In the Saturday Supplement, the Diva Dirt team will aim to discuss a news story, a televised event or other relevant and current topics. The objective, like the average weekend newspaper, is to offer more indepth and lengthy discussion.
After this week’s edition of TNA Impact, the name Alissa Flash is surely on everyone’s lips. Alissa opened eyes and got the fans on their feet in her TNA debut.Â An event years in the making, it made me cast my mind back to the first time I laid eyes on this surly competitor.
I’ll be the first to admit that four years ago Cheerleader Melissa, real name Melissa Anderson, was an absolute mystery to me. Raised off the glitz and glamour that is the WWE, I was completely oblivious to the independent circuit. I had no idea what kind of treasures were hidden in the small, virtually unknown promotions littering the country. However, all this changed when I laid eyes on what was soon to become the most watched DVD in my collection: SHIMMER Women Athletes Volume 1.
As I read the match listing, one name in particular caught my eye: Cheerleader Melissa. I immediately thought the worstÂ ofÂ the situation. No doubt it was just another lame, cliche and mildly offensive gimmick that would serve no greater purpose than to give the crowd a rise. After years of being force-fed that kind of crap, the mere thought made my eyes roll. Oh, how wrong I was.
I watched in awe as Melissa put on a wrestling clinic in her SHIMMER debut against MsChif. I had never experienced such prowess in the ring and I was enjoying every minute of it. I gasped when Melissa bent her opponent in half, a spot that would be repeated years later by Beth Phoenix and Melina. I winced at every stiff forearm and jumped at every near fall. AlthoughÂ Melissa ultimately lost the battle, she had definitely won the war. I left that match a true believer in the power of the ‘Cheerleader’.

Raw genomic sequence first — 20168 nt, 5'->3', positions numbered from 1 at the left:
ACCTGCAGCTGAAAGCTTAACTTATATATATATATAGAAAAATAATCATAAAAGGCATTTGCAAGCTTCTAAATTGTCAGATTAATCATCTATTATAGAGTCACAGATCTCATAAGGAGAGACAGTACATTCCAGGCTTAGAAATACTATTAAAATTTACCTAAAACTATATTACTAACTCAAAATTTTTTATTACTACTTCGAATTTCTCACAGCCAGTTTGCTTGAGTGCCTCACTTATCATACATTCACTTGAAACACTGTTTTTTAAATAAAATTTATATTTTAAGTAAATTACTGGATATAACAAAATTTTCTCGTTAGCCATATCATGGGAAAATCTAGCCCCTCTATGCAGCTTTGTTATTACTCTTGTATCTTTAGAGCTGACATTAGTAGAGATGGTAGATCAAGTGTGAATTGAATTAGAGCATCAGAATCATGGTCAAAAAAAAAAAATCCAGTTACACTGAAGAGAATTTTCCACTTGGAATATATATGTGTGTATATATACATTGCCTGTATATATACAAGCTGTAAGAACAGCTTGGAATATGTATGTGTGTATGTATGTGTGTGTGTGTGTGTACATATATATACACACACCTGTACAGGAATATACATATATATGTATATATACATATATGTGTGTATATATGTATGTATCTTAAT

From the moment Melissa stepped through that proverbial ‘curtain’, she sparked my interest. Fully equipped with a pleated skirt and pom-poms, her grim expression and no-nonsense attitude completely betrayed her namesake. Nothing about her feral snarls and cold stares screamed ‘cheerleader’ to me. Her coldÂ exteriorÂ combined with herÂ brutal style in the ring made myselfÂ and the fans feel the intensity she brought to the squared circle.
Like any true fan, I hit the Internet looking for more information on my new favorite wrestler. To my surprise, I discovered that Melissa was a second generation wrestler, taking after her father Doug Anderson. In addition to having her first match at 17, Melissa had also made a name for herself in Japan. A few YouTube videos later, I decided I had to have more.
Over the passing weeks, I made Best Buy a regular stop, intent on building my SHIMMER collection. The more I saw of Melissa, the more I wondered: “Why hasn’t WWE signed her?!” I guess some higher power heard my cries, because a few weeks later Melissa graced my computer screen. However, this time she was competing in a WWE ring.